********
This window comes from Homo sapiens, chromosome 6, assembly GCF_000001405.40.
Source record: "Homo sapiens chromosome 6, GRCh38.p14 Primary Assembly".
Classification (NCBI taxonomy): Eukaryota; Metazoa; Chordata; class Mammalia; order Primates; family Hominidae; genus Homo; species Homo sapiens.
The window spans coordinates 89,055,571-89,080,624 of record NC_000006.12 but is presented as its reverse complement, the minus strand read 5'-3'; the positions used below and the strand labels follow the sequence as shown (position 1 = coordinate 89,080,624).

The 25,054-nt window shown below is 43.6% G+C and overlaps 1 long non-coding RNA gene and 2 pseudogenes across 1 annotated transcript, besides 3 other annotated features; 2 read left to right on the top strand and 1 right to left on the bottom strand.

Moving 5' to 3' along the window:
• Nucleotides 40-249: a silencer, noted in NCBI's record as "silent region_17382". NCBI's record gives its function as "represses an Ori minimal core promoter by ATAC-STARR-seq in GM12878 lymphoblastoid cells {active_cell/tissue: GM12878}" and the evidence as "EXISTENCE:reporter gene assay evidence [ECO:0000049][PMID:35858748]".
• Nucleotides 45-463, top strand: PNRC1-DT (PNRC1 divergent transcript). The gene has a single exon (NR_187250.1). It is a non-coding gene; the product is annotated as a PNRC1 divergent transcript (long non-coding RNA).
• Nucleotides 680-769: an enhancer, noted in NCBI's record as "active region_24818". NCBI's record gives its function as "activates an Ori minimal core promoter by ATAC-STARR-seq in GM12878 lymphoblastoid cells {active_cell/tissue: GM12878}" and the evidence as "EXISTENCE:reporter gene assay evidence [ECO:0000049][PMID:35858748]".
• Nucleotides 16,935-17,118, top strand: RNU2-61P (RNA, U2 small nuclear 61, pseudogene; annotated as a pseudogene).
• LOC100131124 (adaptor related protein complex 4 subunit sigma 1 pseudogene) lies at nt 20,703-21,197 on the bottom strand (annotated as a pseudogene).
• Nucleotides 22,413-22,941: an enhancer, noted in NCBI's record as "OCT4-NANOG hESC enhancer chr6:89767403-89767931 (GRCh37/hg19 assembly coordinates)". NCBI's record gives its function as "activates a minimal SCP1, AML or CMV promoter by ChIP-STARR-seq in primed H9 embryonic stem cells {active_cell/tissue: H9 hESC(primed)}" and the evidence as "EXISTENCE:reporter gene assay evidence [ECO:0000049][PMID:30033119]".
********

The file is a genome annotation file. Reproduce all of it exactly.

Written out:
This window comes from Homo sapiens, chromosome 6, assembly GCF_000001405.40.
Source record: "Homo sapiens chromosome 6, GRCh38.p14 Primary Assembly".
Classification (NCBI taxonomy): Eukaryota; Metazoa; Chordata; class Mammalia; order Primates; family Hominidae; genus Homo; species Homo sapiens.
The window spans coordinates 89,055,571-89,080,624 of record NC_000006.12 but is presented as its reverse complement, the minus strand read 5'-3'; the positions used below and the strand labels follow the sequence as shown (position 1 = coordinate 89,080,624).

The 25,054-nt window shown below is 43.6% G+C and overlaps 1 long non-coding RNA gene and 2 pseudogenes across 1 annotated transcript, besides 3 other annotated features; 2 read left to right on the top strand and 1 right to left on the bottom strand.

Moving 5' to 3' along the window:
• Nucleotides 40-249: a silencer, noted in NCBI's record as "silent region_17382". NCBI's record gives its function as "represses an Ori minimal core promoter by ATAC-STARR-seq in GM12878 lymphoblastoid cells {active_cell/tissue: GM12878}" and the evidence as "EXISTENCE:reporter gene assay evidence [ECO:0000049][PMID:35858748]".
• Nucleotides 45-463, top strand: PNRC1-DT (PNRC1 divergent transcript). The gene has a single exon (NR_187250.1). It is a non-coding gene; the product is annotated as a PNRC1 divergent transcript (long non-coding RNA).
• Nucleotides 680-769: an enhancer, noted in NCBI's record as "active region_24818". NCBI's record gives its function as "activates an Ori minimal core promoter by ATAC-STARR-seq in GM12878 lymphoblastoid cells {active_cell/tissue: GM12878}" and the evidence as "EXISTENCE:reporter gene assay evidence [ECO:0000049][PMID:35858748]".
• Nucleotides 16,935-17,118, top strand: RNU2-61P (RNA, U2 small nuclear 61, pseudogene; annotated as a pseudogene).
• LOC100131124 (adaptor related protein complex 4 subunit sigma 1 pseudogene) lies at nt 20,703-21,197 on the bottom strand (annotated as a pseudogene).
• Nucleotides 22,413-22,941: an enhancer, noted in NCBI's record as "OCT4-NANOG hESC enhancer chr6:89767403-89767931 (GRCh37/hg19 assembly coordinates)". NCBI's record gives its function as "activates a minimal SCP1, AML or CMV promoter by ChIP-STARR-seq in primed H9 embryonic stem cells {active_cell/tissue: H9 hESC(primed)}" and the evidence as "EXISTENCE:reporter gene assay evidence [ECO:0000049][PMID:30033119]".